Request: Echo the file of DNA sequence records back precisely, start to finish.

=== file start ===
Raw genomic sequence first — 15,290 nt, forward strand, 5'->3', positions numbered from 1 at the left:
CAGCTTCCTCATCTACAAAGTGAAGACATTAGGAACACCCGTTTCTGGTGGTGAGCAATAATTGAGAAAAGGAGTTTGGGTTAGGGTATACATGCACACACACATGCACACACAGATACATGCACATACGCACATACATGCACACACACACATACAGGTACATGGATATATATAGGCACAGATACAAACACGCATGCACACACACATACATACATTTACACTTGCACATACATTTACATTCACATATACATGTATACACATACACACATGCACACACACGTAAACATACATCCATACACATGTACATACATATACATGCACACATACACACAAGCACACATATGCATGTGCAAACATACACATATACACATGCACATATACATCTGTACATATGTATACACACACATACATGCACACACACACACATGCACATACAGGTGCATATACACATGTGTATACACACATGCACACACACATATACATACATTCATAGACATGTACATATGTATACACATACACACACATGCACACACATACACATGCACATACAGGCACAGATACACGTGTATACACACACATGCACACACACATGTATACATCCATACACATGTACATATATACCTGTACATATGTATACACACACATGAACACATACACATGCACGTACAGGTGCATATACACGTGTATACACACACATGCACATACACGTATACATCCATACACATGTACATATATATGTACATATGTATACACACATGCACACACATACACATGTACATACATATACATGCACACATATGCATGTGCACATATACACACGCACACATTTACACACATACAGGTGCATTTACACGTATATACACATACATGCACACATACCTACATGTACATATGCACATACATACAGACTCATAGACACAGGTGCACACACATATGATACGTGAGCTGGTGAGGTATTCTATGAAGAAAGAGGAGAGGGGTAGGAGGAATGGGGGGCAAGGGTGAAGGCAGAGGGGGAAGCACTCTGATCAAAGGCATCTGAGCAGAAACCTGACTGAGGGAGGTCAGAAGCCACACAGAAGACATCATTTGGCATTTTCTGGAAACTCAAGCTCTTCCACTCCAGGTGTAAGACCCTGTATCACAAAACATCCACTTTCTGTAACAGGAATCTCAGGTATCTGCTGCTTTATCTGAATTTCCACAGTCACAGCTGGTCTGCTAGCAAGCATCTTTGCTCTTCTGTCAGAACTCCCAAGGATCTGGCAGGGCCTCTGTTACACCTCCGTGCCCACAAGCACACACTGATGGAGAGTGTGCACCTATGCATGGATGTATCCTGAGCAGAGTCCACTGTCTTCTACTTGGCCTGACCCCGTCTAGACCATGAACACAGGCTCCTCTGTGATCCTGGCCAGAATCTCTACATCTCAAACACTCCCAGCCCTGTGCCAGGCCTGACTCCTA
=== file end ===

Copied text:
Raw genomic sequence first — 15,290 nt, forward strand, 5'->3', positions numbered from 1 at the left:
CAGCTTCCTCATCTACAAAGTGAAGACATTAGGAACACCCGTTTCTGGTGGTGAGCAATAATTGAGAAAAGGAGTTTGGGTTAGGGTATACATGCACACACACATGCACACACAGATACATGCACATACGCACATACATGCACACACACACATACAGGTACATGGATATATATAGGCACAGATACAAACACGCATGCACACACACATACATACATTTACACTTGCACATACATTTACATTCACATATACATGTATACACATACACACATGCACACACACGTAAACATACATCCATACACATGTACATACATATACATGCACACATACACACAAGCACACATATGCATGTGCAAACATACACATATACACATGCACATATACATCTGTACATATGTATACACACACATACATGCACACACACACACATGCACATACAGGTGCATATACACATGTGTATACACACATGCACACACACATATACATACATTCATAGACATGTACATATGTATACACATACACACACATGCACACACATACACATGCACATACAGGCACAGATACACGTGTATACACACACATGCACACACACATGTATACATCCATACACATGTACATATATACCTGTACATATGTATACACACACATGAACACATACACATGCACGTACAGGTGCATATACACGTGTATACACACACATGCACATACACGTATACATCCATACACATGTACATATATATGTACATATGTATACACACATGCACACACATACACATGTACATACATATACATGCACACATATGCATGTGCACATATACACACGCACACATTTACACACATACAGGTGCATTTACACGTATATACACATACATGCACACATACCTACATGTACATATGCACATACATACAGACTCATAGACACAGGTGCACACACATATGATACGTGAGCTGGTGAGGTATTCTATGAAGAAAGAGGAGAGGGGTAGGAGGAATGGGGGGCAAGGGTGAAGGCAGAGGGGGAAGCACTCTGATCAAAGGCATCTGAGCAGAAACCTGACTGAGGGAGGTCAGAAGCCACACAGAAGACATCATTTGGCATTTTCTGGAAACTCAAGCTCTTCCACTCCAGGTGTAAGACCCTGTATCACAAAACATCCACTTTCTGTAACAGGAATCTCAGGTATCTGCTGCTTTATCTGAATTTCCACAGTCACAGCTGGTCTGCTAGCAAGCATCTTTGCTCTTCTGTCAGAACTCCCAAGGATCTGGCAGGGCCTCTGTTACACCTCCGTGCCCACAAGCACACACTGATGGAGAGTGTGCACCTATGCATGGATGTATCCTGAGCAGAGTCCACTGTCTTCTACTTGGCCTGACCCCGTCTAGACCATGAACACAGGCTCCTCTGTGATCCTGGCCAGAATCTCTACATCTCAAACACTCCCAGCCCTGTGCCAGGCCTGACTCCTA